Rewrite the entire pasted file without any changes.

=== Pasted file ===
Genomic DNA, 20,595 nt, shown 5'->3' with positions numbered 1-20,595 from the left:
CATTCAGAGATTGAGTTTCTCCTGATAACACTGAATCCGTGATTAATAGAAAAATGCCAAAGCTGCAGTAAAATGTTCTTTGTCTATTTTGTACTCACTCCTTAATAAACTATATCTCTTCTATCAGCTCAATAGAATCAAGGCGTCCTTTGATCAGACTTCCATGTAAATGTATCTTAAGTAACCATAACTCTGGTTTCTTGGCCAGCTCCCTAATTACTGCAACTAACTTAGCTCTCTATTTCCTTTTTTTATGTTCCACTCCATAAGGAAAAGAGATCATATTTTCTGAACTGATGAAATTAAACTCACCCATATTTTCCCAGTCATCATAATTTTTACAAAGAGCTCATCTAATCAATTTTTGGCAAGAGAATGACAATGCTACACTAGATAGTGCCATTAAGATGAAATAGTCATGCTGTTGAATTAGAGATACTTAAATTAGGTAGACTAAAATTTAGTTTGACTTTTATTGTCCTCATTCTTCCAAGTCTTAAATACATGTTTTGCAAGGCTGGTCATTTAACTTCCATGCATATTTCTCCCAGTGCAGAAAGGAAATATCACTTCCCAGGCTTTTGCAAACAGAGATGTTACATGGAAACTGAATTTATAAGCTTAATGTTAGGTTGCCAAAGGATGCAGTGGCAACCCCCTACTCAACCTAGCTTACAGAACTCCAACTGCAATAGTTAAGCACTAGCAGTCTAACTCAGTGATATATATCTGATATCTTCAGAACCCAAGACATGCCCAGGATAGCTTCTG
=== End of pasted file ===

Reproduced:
Genomic DNA, 20,595 nt, shown 5'->3' with positions numbered 1-20,595 from the left:
CATTCAGAGATTGAGTTTCTCCTGATAACACTGAATCCGTGATTAATAGAAAAATGCCAAAGCTGCAGTAAAATGTTCTTTGTCTATTTTGTACTCACTCCTTAATAAACTATATCTCTTCTATCAGCTCAATAGAATCAAGGCGTCCTTTGATCAGACTTCCATGTAAATGTATCTTAAGTAACCATAACTCTGGTTTCTTGGCCAGCTCCCTAATTACTGCAACTAACTTAGCTCTCTATTTCCTTTTTTTATGTTCCACTCCATAAGGAAAAGAGATCATATTTTCTGAACTGATGAAATTAAACTCACCCATATTTTCCCAGTCATCATAATTTTTACAAAGAGCTCATCTAATCAATTTTTGGCAAGAGAATGACAATGCTACACTAGATAGTGCCATTAAGATGAAATAGTCATGCTGTTGAATTAGAGATACTTAAATTAGGTAGACTAAAATTTAGTTTGACTTTTATTGTCCTCATTCTTCCAAGTCTTAAATACATGTTTTGCAAGGCTGGTCATTTAACTTCCATGCATATTTCTCCCAGTGCAGAAAGGAAATATCACTTCCCAGGCTTTTGCAAACAGAGATGTTACATGGAAACTGAATTTATAAGCTTAATGTTAGGTTGCCAAAGGATGCAGTGGCAACCCCCTACTCAACCTAGCTTACAGAACTCCAACTGCAATAGTTAAGCACTAGCAGTCTAACTCAGTGATATATATCTGATATCTTCAGAACCCAAGACATGCCCAGGATAGCTTCTG